The sling was also used to slide her ,albeit a little unceremoniously , back over the gunwale but, she swam down strongly into the depths leaving a thick coating of slime over everything she had touched in the boat.
Bites were extremely gentle affairs and fearing deep hooking, were struck quickly but I do think a close look  again at using circle hooks for these beasts would be useful- I seem to remember them working quite well in the past.
The fresh mackerel did produce takes of course, but equally impressive was the frozen cuttle although the stuff I'd brought along was quite old and a little 'high' Luckily Brian had some 'fresher' frozen bait.
We had intended to stay out over the 'lock out' period. until 8 a.m, and fish the dawn period over the reef with lures but, both feeling decidedly 'knackered' by proceedings (neither of us are getting any younger)we called it a night at about 3-30a.m and headed home with just enough 'half light' for safe passage. A very satisfying trip indeed.

Monday, 13 July 2015

12/7/15 Better Mullet

Mullet was to be the target again today and Dave joined me in our small boat for another run down stream. The winds continue to blow curtailing any inshore boat fishing ,and did indeed hamper us somewhat . This made  anchoring, and keeping the boat steady a little difficult at times.
We started the day running against the flooding tide making the journey much longer but arrived at the mud flats in time for high water and some feeder fishing. The mark soon produced a mullet to my flake bait- a better stamp of fish than Monday's  at 4-07.
As the ebb set in we moved out into the main river and broke out the float rods. I was experimenting with a small modified multiplier(Abu 4601) instead of a centre pin having read an old 'Angling ' article, extolling the virtues of the reel, written  by Dave Steuart in the early 70's.
The tiny multiplier worked well to a point but, still being fitted  with its anti reverse mechanism, it didn't allow the same sort of control over a running mullet that a 'pin' has. Also, being mounted on top of the rod the line kept sticking to the  blank which, due to incessant rain, remained wet all day.
I'll probably revert back to a centre pin reel for this work but, it was worth a try.
A second mullet of about 3lb fell to my rod as we trotted the flows on the 'lower flats' and after relocating to 'carp straight' and fishing a few spots, a third smaller fish also took a liking to my bait.
A difficult day in difficult conditions and I was actually quite pleased that we'd managed to find the three mullet.
As the ebb ceased, we headed home following the tide all the way up to the mooring- a very pleasant run indeed earmarking several swims for future experimentation along the way.


10/7/15 Briefly

There has been far too much wind of late preventing any 'big boat' action at all so, when a brief window appeared today , I decided to nip out for a couple of hours in the evening and chuck some lures around.
Clive was out in his boat too in the same area, doing the same 'stuff' but intending to stay out all night in search of conger, and then hopefully dropping some lures at sun rise.
Unfortunately, the evening session proved to be unproductive for us both. We each caught a few small ballan, and cuckoo wrasse but that was it, and shortly before dusk I left Clive 'out there' and headed home .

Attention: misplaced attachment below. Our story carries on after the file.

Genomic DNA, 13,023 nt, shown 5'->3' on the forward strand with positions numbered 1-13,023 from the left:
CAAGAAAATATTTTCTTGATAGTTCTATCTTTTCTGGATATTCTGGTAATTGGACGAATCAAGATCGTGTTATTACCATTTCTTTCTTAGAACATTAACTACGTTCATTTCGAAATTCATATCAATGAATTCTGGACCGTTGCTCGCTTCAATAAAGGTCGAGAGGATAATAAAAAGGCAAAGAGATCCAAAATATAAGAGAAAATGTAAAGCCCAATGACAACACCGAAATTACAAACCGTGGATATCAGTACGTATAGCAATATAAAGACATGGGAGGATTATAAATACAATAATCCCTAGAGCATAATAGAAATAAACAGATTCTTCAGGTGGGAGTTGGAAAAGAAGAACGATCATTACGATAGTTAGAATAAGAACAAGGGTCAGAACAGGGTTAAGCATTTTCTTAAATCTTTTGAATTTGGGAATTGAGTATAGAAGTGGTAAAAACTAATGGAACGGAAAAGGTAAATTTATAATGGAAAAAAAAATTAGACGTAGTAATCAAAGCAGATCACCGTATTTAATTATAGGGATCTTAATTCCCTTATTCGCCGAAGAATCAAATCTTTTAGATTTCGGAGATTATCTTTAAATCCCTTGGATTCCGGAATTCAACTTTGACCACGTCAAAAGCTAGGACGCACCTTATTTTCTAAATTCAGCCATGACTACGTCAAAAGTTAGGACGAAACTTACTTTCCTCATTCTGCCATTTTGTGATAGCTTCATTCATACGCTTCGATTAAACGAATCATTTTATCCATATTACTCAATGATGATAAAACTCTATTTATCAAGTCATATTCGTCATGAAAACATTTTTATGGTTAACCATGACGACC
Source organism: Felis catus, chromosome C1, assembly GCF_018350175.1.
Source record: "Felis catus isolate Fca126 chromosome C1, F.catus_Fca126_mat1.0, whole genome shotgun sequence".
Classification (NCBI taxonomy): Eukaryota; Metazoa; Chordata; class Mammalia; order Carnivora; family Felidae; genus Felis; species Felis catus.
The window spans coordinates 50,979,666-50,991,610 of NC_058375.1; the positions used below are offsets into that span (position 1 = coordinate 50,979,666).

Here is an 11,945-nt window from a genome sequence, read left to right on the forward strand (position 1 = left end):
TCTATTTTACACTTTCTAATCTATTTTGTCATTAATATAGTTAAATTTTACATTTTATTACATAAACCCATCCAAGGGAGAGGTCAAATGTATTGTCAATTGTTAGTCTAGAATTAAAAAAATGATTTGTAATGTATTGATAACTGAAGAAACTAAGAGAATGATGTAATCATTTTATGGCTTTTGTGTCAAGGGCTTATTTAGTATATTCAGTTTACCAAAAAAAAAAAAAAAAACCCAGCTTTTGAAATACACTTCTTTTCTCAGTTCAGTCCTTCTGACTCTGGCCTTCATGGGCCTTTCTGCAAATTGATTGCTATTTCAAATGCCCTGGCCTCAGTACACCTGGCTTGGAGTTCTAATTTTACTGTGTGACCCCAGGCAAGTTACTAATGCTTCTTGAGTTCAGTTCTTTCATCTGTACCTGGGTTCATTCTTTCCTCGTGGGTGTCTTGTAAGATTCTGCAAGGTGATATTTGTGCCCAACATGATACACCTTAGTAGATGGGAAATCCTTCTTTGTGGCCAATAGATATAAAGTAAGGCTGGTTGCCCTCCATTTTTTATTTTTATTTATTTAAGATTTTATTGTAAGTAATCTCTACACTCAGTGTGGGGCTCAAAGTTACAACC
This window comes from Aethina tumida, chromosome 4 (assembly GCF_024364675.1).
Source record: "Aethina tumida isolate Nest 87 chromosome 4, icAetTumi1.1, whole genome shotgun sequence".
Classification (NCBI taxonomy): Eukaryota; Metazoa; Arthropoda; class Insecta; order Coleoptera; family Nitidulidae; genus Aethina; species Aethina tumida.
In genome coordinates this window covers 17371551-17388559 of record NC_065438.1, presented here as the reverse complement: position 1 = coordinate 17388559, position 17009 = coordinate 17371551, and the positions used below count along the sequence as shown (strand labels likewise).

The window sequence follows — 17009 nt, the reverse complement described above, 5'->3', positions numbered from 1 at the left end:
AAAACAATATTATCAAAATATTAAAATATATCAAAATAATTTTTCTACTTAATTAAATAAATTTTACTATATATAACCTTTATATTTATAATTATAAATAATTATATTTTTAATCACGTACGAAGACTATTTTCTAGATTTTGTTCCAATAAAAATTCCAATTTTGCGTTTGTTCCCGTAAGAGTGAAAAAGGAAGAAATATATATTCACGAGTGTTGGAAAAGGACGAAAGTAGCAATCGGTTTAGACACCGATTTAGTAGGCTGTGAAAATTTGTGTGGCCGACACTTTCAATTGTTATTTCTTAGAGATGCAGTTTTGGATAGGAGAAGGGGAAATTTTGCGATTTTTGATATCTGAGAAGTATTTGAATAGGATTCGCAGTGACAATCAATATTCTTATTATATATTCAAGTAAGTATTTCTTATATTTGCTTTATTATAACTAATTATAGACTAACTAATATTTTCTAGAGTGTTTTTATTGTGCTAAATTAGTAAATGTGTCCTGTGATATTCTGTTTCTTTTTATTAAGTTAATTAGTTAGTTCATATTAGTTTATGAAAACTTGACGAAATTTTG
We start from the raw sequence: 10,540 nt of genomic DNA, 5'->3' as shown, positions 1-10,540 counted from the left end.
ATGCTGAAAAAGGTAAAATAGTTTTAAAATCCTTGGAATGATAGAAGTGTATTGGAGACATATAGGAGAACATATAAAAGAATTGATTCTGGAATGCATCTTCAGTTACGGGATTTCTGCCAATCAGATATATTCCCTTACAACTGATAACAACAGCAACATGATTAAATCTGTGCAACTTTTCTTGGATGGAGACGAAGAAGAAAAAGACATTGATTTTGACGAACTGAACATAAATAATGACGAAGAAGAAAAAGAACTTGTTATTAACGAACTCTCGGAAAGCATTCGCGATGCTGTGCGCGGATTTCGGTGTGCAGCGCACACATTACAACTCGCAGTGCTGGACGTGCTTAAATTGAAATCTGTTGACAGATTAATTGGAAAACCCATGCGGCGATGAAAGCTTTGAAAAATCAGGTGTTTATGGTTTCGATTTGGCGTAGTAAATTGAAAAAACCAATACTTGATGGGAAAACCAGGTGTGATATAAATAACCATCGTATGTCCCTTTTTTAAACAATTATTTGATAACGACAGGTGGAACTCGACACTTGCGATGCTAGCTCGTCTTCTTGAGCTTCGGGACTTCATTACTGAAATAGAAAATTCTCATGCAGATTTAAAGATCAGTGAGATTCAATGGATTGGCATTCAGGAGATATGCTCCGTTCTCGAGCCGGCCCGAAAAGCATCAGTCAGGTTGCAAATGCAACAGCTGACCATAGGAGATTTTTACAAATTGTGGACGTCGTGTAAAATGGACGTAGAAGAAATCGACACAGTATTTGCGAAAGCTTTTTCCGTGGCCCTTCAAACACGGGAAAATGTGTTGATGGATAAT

He did manage to score a few eels and a solitary bass on a strip of cuttle but generally, it was all a bit slow over night and the dawn period was little better.
By the time I awoke the next morning the winds had picked up and the sea was rough once again. It would appear that we've got a few days like this ahead of us.

6/7/15 Back To My Roots

Firstly, an apology. As my good friend, Roger from the marina kindly reminded me, I've been rather neglecting the blog of late and failing to keep up with my entries so hopefully within the next hour or so, that will all be remedied and I'll be bang up to date.
I make no excuses for this situation apart from the fact that, like so many retired 'folk', it would seem that I just don't have the time! LOL
Mullet, and in particular, the thick lipped variety, lie at the root of my obsession with angling and were the specie that got me back into all this 'mullarkey' around the turn of the century.
In recent years, with my growing enthusiasm for inshore boat fishing, I've rather neglected this superb fish but, it has to be said, that if I was forced to fish for just one sea specie alone, then I would without a doubt, choose the thick lipped grey mullet.
No other fish fights so hard, pound for pound, nor challenges the angler so much. It rightly deserves its rather grand nickname of 'The British Bonefish'.
Its a ten mile run downstream from the river boat mooring to the stretch where I know for sure that mullet frequent. It's entirely possible that they could be found further upstream but, with my recent fishing form being a little on the 'dull' side, today was not the day to experiment. I needed to recharge the old batteries and put a bend in a fishing rod.
Precision timing is required to gain the optimum efficiency of the tide with our little river boat as its only got a maximum theoretical hull speed of about eight knots. I left the mooring just as the tide turned to ebb and completed the journey in a blisteringly quick, and technically illegal , fifty minutes!